At Baku’s African Restaurant, which On the Menu calls “the place to go,” Nigerian-born Chichi Pat Ononibaku shares her love of made-from-scratch African fare with a menu of dishes crafted from recipes passed down through her family. Diners kick back while surrounded by tropical murals and yellow walls, peering into the kitchen where Ononibaku whips up black-eyed-pea fritters ($4.95). On the Menu says Baku’s African Restaurant “makes it impossible for its patrons not to love plantains,” which accompany the signature jollof rice along with curry chicken ($11.95) for a dish that’s more memorable than a baby panda handing you a winning lottery ticket. Savory aromas waft from curry goat meat, salmon, or lamb draped in the restaurant’s specialty curry-tomato sauce ($12.95–13.95). The gluten- and lactose-free menu also features pounded yams served with thick West African melon seed soup or nigerian stew ($12.95). The cozy dining room fills quickly with the clink of glasses bearing cinnamon iced tea ($1.95) or mango juice ($3.95), so some visitors may choose to take their meals to go or call ahead to make sure there’s space.
Since 1976, Bart’s Homemade has been a destination for ice-cream lovers of all ages. The shop scoops rich, 16% butterfat ice creams in an array of fun flavors, including chocolate Heath bar, mint chip, and Three Geeks and a Red Head—coconut ice cream with coconut flakes, chocolate chunks, fudge brownie, and a raspberry swirl. Local fruit makes appearances in many seasonal flavors, such as ginger peach, featuring ginger from Old Friends Farm and peaches from Franklin County orchards. Bart’s team also whips up batches of healthier treats, including five varieties of sorbet and three hard-serve frozen yogurt flavors.
The University Club’s New England roots are evident not just in its creamy, New England-style clam chowder, but in its very building. Nestled in two colonial-era farmhouses, one of which is the oldest, most wrinkly house in Amherst, the eatery is a venerable institution to the history of Massachusetts. The Boltwood-Stockbridge house contains the Daniel Chester French room, named for the Lincoln Memorial Statue sculptor who lived there as a child, and the Tory room, where nine loyalists hid during the American Revolution.
Today, the loyalists have given way to diners feasting on fare that changes with the seasons. Dinners consist of upscale proteins such as new york strip steak, braised lamb shank, and pan-seared salmon complemented by a farmer’s-market risotto loaded with fresh local produce. Alternatively, lunchtime visitors—or diners sampling the bar’s lighter fare menu—can nosh on a Black Angus burger or a jalapeño crab-cake po' boy.
Domino’s has been decorating dough canvases with flavorful sauces, an assortment of cheeses, and high-quality toppings that range from classic to unconventional since 1960. Domino’s dough is tossed daily and stretched by human hands, not by clumsy catapults and model airplanes flying in opposite directions. Treat friends to a tasteful feast by checking the online menu and crafting a custom masterpizza with Domino's wide range of ingredients. Famished diners too starved to choose their own toppings can select from Domino’s American Legends, featuring signature flavors from throughout the land. Pizzas such as the Pacific Veggie, Honolulu Hawaiian, or Wisconsin 6 Cheese impart all the delicious diversity of a road trip without the hassle of decoding an atlas. Nonpizza fare includes pastas, sandwiches, and breadsticks.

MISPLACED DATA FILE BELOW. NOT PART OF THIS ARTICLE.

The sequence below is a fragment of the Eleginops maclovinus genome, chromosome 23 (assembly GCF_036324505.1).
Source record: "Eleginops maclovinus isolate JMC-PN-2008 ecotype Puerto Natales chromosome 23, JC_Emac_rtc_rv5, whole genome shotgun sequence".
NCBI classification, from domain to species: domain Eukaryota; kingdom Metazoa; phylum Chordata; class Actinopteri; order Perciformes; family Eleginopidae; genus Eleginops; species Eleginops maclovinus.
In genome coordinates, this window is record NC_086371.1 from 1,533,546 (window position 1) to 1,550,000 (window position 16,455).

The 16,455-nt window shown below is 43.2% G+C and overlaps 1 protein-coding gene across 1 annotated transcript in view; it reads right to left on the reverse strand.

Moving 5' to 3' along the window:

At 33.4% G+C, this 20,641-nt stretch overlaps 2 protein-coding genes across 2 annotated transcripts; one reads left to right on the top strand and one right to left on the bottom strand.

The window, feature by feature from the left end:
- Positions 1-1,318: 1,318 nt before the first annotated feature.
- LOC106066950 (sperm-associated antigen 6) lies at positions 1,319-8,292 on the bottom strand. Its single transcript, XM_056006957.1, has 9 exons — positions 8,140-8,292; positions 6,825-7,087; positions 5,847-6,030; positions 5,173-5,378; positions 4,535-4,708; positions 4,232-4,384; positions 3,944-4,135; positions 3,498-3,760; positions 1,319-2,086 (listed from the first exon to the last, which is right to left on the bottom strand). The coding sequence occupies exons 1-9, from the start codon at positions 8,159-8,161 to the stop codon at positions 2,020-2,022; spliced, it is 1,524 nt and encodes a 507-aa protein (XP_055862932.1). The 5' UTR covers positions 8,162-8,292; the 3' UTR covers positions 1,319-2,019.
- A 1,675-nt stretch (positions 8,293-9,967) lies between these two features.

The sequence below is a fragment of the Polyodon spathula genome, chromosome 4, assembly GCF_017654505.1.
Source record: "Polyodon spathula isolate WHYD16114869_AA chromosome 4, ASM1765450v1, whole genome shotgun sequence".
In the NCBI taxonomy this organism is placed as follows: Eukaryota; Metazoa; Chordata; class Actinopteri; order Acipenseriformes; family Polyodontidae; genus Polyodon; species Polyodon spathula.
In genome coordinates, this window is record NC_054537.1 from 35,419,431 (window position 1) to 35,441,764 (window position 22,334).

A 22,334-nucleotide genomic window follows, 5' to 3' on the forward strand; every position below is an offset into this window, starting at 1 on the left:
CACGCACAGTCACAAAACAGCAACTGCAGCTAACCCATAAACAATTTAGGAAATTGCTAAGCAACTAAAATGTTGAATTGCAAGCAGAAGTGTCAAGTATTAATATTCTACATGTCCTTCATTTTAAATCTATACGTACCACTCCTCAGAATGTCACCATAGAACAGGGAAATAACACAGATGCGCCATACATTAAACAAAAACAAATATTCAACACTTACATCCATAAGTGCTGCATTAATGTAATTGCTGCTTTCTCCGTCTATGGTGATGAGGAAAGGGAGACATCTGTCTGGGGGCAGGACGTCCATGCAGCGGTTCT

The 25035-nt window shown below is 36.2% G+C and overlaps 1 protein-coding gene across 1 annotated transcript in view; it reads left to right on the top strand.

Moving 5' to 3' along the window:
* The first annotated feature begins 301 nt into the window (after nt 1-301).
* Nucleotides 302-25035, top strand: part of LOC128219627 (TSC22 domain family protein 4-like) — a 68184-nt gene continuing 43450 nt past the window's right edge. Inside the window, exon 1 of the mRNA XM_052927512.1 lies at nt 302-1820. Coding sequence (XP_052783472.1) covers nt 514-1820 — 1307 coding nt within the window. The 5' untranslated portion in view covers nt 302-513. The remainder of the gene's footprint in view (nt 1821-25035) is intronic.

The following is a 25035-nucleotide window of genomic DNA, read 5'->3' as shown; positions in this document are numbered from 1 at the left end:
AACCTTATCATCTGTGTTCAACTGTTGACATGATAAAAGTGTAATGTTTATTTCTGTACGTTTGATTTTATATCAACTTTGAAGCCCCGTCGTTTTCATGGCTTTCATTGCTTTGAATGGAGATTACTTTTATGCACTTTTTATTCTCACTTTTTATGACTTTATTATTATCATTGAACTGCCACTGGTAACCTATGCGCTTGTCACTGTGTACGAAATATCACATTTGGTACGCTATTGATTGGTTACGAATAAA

The talented roasters at Shelburne Falls Coffee—deemed Best of the Valley in 2009, 2010, and 2011 by Valley Advocate readers—percolate eight daily blends of organic, flavored, and single-origin coffees to entice tasters and nourish nostrils in a low-key, café environment. Guests can guzzle a regular cup of brewed coffee or add a splash of caramel-flavored milk, making sips as sweet and warming as a thank-you letter from a cupcake ($1.50–$3.21). After a hot cup of joe, cool off a piping-hot palate with the chai vanilla frozen blender—an enchanting swirl of homemade masala and exotic spices ($4.25). Acquire daily servings of fruits and breads without sneaking into the food pyramid with a fruit smoothie made of freshly squeezed orange juice ($4.50) and a bagel smeared with specialty olive or vegetable cream cheese ($3.30).
Tangerine-colored walls and colorful prints from the Spoleto Festival in Charleston, South Carolina, embody the spirit of the visual- and performing-arts celebrations for which Spoleto East Longmeadow—a member of the Spoleto Restaurant Group—is named. Yet, the inspiration doesn’t stop in South Carolina. Across the Atlantic, in Spoleto, Italy, the annual Festival of the Two Worlds showcases the Umbria region's dance, drama, cinema, and opera. The two yearly festivals in Charleston serve as the stateside mirror images of the Italian original. Spoleto restaurant owner Claudio Guerra has fond memories of taking part in these festivities with his mother as a child, and so christened his restaurants after them in homage.
Like the Northampton location before it, the East Longmeadow site offers a lively atmosphere and traditional Italian dishes such as stone-baked pizzas topped with cremini mushrooms and veal saltimbocca with fresh sage and marsala sauce. Diners can personalize their experiences by opting for the restaurant's multicourse meal option, or by carving their likenesses into meatballs before eating them.
Goten of Japan serves authentic Japanese fare by way of hibachi-cooked entrees and a sleek and stylish sushi bar. The menu’s hibachi eats fill empty stomach boxes with hibachi chicken ($15.95), Japanese-style scallops ($22.50), and a veggie special ($14.50). Sushi bites, meanwhile, boast baked rolls ($7.50 to $12), fresh rolls, and sashimi staples. Kids under 10 can peruse a children’s menu replete with entrees (between $10.45 and $16.95) that perfectly fit miniature mouths.